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Introduction

Chapter
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Part of the Lecture Notes in Computer Science book series (LNCS, volume 1539)

Abstract

Traditionally, program optimisation stands for various kinds of program transformations intended to improve the run-time performance of the generated code. Optimising transformations are usually applied as intermediate steps within the compilation process. More specifically, an optimising compiler principally proceeds in three stages [Muc97]:
  • The front end translates the source program into an intermediate form. Usually, intermediate level programs are represented in terms of flow graphs built of quite elementary, yet machine-independent instructions.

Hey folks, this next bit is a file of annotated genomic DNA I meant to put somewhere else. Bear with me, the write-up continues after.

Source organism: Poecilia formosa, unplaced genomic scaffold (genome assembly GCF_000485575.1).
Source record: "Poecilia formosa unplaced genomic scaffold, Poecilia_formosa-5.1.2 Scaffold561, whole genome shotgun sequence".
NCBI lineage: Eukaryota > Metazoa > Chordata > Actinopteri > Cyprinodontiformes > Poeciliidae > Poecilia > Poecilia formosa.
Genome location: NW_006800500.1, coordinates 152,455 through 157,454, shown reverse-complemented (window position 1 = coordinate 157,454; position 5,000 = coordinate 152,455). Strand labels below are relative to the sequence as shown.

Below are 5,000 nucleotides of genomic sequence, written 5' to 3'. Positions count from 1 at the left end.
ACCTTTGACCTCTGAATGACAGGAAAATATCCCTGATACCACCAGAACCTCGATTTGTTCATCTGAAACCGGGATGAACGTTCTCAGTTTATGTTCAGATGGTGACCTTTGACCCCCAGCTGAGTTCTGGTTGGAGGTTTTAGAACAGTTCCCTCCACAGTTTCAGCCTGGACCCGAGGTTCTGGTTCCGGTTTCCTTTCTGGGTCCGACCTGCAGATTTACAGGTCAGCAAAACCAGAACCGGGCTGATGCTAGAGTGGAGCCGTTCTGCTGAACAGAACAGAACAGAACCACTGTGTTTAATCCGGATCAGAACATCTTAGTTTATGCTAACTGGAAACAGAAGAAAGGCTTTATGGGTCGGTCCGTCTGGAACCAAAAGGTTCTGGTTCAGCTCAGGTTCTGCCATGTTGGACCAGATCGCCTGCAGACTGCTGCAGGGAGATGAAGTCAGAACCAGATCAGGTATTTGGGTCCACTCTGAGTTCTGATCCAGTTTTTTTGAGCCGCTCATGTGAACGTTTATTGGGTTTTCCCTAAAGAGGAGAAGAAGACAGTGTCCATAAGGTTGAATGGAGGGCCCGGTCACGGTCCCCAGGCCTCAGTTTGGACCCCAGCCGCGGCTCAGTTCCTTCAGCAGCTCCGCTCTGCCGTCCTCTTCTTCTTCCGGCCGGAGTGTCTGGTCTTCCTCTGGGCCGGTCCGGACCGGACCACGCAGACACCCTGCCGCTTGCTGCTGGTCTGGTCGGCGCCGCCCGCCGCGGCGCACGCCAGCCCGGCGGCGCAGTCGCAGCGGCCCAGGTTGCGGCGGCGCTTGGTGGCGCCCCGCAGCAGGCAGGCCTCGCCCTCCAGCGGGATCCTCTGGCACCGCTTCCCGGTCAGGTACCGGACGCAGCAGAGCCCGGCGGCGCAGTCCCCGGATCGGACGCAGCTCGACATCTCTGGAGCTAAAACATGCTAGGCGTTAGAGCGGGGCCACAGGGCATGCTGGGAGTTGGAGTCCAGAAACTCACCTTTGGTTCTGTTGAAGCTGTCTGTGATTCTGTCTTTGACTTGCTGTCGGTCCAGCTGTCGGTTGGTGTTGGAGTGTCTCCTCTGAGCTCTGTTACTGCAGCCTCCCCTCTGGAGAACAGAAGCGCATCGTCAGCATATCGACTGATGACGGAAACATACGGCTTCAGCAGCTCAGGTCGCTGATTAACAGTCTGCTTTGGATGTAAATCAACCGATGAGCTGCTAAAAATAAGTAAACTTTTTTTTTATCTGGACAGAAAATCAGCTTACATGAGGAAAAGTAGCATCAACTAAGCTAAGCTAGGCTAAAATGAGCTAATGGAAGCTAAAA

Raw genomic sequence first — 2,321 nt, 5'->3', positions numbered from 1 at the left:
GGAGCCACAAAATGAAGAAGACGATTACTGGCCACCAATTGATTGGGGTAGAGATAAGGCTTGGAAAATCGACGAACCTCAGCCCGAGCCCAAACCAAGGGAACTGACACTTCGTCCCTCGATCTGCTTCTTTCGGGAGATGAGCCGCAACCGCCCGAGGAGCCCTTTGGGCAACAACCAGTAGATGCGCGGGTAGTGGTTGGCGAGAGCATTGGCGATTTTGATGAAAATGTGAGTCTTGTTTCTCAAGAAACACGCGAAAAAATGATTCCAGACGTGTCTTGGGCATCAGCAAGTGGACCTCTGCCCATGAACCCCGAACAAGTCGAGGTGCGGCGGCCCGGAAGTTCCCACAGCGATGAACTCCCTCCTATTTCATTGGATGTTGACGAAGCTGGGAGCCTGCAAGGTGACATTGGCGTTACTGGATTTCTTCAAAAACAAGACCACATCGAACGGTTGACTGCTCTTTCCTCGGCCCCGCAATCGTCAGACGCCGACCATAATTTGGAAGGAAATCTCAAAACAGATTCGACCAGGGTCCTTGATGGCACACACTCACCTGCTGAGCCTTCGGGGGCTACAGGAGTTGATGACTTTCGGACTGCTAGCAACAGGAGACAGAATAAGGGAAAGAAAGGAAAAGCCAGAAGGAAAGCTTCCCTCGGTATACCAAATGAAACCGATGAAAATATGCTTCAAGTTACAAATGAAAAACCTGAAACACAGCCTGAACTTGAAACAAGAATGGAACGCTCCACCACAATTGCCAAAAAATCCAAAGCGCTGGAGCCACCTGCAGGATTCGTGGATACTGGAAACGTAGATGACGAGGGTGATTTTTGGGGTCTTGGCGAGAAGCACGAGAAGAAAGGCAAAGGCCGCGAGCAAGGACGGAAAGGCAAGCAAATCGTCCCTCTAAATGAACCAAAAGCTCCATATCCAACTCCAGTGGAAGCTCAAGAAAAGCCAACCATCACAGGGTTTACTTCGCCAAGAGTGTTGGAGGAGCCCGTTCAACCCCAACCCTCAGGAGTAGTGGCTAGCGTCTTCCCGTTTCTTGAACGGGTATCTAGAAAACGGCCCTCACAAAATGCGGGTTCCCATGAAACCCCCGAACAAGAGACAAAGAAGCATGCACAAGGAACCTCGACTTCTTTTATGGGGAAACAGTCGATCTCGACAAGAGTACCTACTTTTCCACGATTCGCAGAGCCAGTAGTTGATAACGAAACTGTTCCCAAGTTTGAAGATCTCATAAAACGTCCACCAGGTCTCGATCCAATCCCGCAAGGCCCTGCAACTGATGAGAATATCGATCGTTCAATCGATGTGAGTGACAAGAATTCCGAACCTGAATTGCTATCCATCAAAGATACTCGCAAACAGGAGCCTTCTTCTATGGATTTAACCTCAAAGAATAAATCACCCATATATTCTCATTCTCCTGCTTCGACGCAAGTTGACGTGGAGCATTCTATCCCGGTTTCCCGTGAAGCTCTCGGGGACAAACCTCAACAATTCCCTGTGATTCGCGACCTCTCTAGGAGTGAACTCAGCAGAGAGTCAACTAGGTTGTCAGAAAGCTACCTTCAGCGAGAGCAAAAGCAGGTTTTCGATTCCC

• The optimiser performs several transformations on the intermediate level, each addressing a particular optimisation goal of interest.

  • The back end finally translates the transformed intermediate program into machine-specific code. This stage particularly comprises typical machine-dependent tasks like register allocation [Cha82, CH90, Bri92b] and instruction scheduling [BR91, GM86].

Keywords

Program Optimisation Program Transformation Elementary Transformation Program Point Register Allocation 
These keywords were added by machine and not by the authors. This process is experimental and the keywords may be updated as the learning algorithm improves.

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Copyright information

© Springer-Verlag Berlin Heidelberg 1998

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